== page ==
What just happened?

To celebrate Vikings Live, we have replaced our Roman alphabet with the runic alphabet used by the Vikings, the Scandinavian ‘Younger Futhark’. The ‘Younger Futhark’ has only 16 letters, so we have used some of the runic letters more than once or combined two runes for one Roman letter.

For an excellent introduction to runes, we recommend Martin Findell’s book published by British Museum Press.

More information about how we have ‘runified’ this site

 

Collection online

Additional options
Production date to

Or search by

Searching...

signet-ring

  • Object type

  • Museum number

    AF.505

  • Description

    Silver signet-ring: bezel a large applied disc with incised backward-glancing animal, a palm branch above its head and letter T under its belly; punched dots around it; beaded wire border; three pellets on each shoulder; hoop a rod terminating under bezel in 2 pairs of flat scrolls.

  • Culture/period

  • Date

    • 7thC
  • Materials

  • Technique

  • Dimensions

    • Diameter: 2.5 centimetres
    • Diameter: 0.8 inches
  • Inscriptions

      • Inscription Type

        inscription
      • Inscription Position

        front
      • Inscription Transliteration

        T
  • Curator's comments

    Text from Dalton 1912, Catalogue of Finger Rings, no. 166:
    For the scrolled ends of the hoop, cf. the gold ring from Mâcon (Deloche, 'Anneaux sigillaires', p. 25.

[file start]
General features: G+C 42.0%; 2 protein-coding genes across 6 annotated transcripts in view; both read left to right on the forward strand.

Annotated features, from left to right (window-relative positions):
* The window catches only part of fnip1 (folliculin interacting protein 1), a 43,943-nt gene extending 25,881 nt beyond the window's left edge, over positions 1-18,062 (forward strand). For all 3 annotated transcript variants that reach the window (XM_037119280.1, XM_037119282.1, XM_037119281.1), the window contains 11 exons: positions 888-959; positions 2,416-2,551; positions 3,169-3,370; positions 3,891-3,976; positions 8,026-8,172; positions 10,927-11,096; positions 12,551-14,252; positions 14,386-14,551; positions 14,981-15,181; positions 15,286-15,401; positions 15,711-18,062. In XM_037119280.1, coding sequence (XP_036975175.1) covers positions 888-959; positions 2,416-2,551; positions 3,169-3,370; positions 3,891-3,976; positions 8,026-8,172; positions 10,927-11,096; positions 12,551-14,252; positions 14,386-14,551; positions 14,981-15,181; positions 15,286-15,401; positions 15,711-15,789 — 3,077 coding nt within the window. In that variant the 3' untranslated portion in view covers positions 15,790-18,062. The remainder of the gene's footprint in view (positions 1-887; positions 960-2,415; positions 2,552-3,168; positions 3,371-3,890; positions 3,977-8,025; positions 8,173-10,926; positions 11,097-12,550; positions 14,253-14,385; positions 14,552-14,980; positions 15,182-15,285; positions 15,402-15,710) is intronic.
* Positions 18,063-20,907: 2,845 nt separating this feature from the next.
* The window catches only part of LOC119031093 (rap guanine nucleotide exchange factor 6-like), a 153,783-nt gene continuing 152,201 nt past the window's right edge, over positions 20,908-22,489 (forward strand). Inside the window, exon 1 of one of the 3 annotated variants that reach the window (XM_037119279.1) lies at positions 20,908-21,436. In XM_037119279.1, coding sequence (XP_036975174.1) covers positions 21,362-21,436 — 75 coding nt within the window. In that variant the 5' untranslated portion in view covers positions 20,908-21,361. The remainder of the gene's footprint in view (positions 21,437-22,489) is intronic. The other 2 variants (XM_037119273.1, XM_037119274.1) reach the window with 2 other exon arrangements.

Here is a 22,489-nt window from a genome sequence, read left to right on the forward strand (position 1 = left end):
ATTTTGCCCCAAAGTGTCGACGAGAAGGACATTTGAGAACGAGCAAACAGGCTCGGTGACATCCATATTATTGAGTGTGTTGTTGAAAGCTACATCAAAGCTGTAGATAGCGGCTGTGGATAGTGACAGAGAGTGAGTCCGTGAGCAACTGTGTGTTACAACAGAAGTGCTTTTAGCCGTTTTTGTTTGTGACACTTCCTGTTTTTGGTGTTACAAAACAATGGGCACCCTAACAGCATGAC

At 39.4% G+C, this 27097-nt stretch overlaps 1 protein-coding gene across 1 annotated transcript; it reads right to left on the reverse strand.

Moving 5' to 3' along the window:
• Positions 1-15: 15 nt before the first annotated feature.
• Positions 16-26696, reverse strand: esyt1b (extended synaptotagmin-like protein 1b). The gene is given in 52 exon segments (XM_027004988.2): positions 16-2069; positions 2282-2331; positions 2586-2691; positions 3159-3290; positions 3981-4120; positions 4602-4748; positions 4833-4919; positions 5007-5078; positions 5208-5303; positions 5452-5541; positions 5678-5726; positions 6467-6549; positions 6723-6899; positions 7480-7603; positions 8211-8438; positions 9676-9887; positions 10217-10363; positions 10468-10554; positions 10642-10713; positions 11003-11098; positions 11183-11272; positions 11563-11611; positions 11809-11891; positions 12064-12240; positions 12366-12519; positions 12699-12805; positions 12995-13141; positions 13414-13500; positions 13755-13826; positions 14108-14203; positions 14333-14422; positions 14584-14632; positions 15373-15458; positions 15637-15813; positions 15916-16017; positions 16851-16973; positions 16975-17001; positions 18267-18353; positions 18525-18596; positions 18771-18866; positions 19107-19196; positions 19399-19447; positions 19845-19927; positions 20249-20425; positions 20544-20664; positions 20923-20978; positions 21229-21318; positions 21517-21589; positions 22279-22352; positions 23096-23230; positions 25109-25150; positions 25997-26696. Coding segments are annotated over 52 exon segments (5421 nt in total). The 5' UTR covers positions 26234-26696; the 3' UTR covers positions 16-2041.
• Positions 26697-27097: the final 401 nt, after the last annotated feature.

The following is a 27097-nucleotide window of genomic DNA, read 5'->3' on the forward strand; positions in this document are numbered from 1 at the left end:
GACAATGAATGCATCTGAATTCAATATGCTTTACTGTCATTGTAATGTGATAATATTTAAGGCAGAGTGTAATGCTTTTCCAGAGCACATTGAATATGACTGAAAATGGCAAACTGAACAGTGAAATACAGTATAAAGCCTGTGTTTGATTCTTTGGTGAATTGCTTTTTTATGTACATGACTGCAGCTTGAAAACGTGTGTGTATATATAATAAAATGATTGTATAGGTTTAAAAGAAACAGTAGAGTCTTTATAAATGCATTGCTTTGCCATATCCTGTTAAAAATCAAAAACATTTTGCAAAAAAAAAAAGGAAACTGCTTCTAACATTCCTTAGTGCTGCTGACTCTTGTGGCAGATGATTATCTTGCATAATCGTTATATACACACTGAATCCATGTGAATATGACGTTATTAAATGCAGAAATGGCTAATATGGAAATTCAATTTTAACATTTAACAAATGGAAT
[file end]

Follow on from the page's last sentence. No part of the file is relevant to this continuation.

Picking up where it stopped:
• Bibliography

    • Dalton 1912 166 bibliographic details
  • Condition

    Damaged edge.

  • Acquisition name

  • Acquisition date

    1897

  • Department

    Britain, Europe and Prehistory

  • Registration number

    AF.505


Feedback

If you’ve noticed a mistake or have any further information about this object, please email: collectiondatabase@britishmuseum.org 

View open data for this object with SPARQL endpoint

Object reference number: MCS1075

British Museum collection data is also available in the W3C open data standard, RDF, allowing it to join and relate to a growing body of linked data published by organisations around the world.

View this object

Support the Museum:
donate online

The Museum makes its collection database available to be used by scholars around the world. Donations will help support curatorial, documentation and digitisation projects.

About the database

The British Museum collection database is a work in progress. New records, updates and images are added every week.

More about the database 

Supporters

Work on this database is supported by a range of sponsors, donors and volunteers.

More about supporters and how you
can help  

Loading...